A ‘stretch’ to hang Astroworld liability on Travis Scott as $3B in lawsuits pile in

More than 300 lawsuits were filed totaling a staggering $3 billion over the November 5 Astroworld disaster that ultimately claimed ten lives.

Recently, Live Nation (LYV) and Apple (AAPL), along with rapper and lead Travis Scott, were sued for $2 billion by hundreds of concertgoers who claimed they were injured in the deadly event at NRG Stadium, as they rushed Concert goers toward the stage during Scott’s performance, creating a deadly mess.

“The catastrophic incident and the resulting carnage would have been easily foreseen, and could have been avoided had the defendants acted reasonably wisely in planning a large-scale festival like Astroworld,” the lawsuit reads. Legal experts remain skeptical about whether the artist himself will be held financially responsible for the deaths.

“I think it would be overkill to wear this [Travis Scott]Nick Rozansky, attorney at Brutzkus Gubner Rozansky Seror Weber, told Yahoo Finance.

Meanwhile, a separate lawsuit (filed by Houston attorney Tony Busby on Tuesday) is seeking more than $750 million in damages on behalf of 125 victims. Scott was named again in the complaint, along with rapper Drake, who was a surprise guest.

According to the complaint, Scott’s previous actions and his social media posts “[glorify] Violence and Other Dangerous Behaviors While Drake Was Aware of the Damage [Scott] He has been a cause of his shows in the past. For context, Scott was arrested in 2015 after encouraging fans to storm the stage in Lollapalooza. He was sentenced to one year in court under supervision before being arrested again in 2017 on suspicion of starting a riot while performing in Arkansas.

Additionally, Houston Fire Chief Samuel Peña said Scott should have stopped the show “completely” as soon as he saw the crowd, saying during an interview on NBC’s “Today” that “Everyone at this event has a responsibility, starting with From the artist down.”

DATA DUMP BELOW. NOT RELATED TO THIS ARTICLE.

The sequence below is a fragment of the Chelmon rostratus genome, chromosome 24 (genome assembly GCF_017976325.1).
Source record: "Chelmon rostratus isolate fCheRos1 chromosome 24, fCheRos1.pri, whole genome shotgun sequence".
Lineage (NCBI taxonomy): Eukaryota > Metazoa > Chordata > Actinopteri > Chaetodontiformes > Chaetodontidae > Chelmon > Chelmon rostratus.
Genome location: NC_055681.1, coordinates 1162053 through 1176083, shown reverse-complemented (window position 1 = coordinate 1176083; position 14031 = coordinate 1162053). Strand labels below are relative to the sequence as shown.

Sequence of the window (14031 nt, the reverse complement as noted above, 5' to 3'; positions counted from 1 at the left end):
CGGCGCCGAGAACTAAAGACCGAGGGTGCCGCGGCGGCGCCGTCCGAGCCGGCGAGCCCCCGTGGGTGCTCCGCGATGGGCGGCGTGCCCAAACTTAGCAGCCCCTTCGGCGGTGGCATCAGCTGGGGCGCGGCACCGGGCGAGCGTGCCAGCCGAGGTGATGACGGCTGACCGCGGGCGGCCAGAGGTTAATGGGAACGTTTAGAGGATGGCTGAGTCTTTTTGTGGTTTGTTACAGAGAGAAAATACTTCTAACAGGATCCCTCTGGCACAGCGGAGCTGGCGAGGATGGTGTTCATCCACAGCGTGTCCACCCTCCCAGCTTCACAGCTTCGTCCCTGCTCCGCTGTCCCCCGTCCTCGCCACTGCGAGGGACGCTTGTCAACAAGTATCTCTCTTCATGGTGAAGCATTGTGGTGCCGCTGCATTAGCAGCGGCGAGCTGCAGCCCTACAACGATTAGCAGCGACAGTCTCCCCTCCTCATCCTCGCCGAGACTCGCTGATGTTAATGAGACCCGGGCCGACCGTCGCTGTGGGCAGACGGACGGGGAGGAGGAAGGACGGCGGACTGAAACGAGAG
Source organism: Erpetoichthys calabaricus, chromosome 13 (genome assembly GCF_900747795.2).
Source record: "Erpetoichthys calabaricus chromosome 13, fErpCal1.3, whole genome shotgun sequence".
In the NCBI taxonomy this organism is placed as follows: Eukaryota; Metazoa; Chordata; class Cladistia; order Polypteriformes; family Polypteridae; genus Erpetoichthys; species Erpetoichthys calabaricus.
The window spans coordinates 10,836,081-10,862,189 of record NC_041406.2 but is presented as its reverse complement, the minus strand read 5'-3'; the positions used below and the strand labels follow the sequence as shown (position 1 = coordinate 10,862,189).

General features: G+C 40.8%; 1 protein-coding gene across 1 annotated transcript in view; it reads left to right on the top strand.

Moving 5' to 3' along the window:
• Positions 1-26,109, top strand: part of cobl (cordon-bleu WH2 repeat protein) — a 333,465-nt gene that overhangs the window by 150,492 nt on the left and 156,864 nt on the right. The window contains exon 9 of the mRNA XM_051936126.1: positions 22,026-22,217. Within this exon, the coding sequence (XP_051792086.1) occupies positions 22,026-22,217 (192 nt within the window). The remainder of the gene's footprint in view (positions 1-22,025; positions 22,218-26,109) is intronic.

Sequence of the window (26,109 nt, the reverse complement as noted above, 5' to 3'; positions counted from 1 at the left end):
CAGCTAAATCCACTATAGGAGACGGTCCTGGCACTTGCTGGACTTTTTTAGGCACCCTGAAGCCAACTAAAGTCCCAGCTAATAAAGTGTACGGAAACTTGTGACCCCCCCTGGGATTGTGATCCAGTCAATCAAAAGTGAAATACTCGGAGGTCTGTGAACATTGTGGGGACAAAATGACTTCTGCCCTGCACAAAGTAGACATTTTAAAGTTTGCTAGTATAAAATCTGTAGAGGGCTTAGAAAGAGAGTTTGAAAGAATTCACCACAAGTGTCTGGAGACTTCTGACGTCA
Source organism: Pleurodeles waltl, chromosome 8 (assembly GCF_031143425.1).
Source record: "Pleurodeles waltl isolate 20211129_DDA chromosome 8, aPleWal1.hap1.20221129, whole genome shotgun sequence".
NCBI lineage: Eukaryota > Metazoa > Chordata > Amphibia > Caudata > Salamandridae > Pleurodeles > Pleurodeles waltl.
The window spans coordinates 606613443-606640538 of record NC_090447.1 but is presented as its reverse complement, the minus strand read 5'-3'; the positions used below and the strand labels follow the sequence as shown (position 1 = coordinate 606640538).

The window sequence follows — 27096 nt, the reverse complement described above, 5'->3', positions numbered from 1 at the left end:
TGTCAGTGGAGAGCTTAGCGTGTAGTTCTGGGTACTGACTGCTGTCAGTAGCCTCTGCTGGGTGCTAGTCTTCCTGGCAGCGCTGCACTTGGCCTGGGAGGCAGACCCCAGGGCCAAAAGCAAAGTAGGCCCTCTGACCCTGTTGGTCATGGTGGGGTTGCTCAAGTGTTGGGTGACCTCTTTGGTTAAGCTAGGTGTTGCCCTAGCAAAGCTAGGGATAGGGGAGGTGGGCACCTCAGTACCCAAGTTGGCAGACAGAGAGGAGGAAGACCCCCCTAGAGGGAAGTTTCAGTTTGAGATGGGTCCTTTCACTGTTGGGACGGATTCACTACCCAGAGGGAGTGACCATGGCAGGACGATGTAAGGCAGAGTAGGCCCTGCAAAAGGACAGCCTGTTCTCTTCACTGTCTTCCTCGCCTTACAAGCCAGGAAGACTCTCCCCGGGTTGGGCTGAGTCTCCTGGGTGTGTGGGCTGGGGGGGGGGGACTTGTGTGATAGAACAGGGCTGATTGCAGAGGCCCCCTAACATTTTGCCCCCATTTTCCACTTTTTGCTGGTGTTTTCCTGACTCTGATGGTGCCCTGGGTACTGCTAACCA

Travis Scott, Live Nation, Apple and Epic Records did not immediately respond to Yahoo Finance’s request for comment.

Not enough to stand in court

HOUSTON, TX - NOVEMBER 9: A woman walks past a memorial to those who died at the Astroworld Festival outside NRG Park on November 09, 2021 in Houston, Texas.

HOUSTON, TX – NOVEMBER 9: A woman walks past a memorial to those who died at the Astroworld Festival outside NRG Park on November 09, 2021 in Houston, Texas.

According to Sullivan’s early Brian Sullivan, Wright Geezer and McCrae, although “in theory the artist could be held responsible,” this does not appear to be the case with Scott.

The lawyer further explained that the rapper would have had to incite violence through some kind of direct action. Given these standards, Sullivan said, Scott’s reputation, his words, past actions and legal problems are “not enough” to establish him in court.

“You can be a very violent person in an area where a fight was going on, but you didn’t throw a punch,” he told Yahoo Finance.

He continued, “The law requires him to engage in specific behavior that led to the accidents.. What did he do in Astroworld that night? That is the question the courts will be asking,” imagining that Scott “is likely to be removed from the case.” No irrefutable allegations.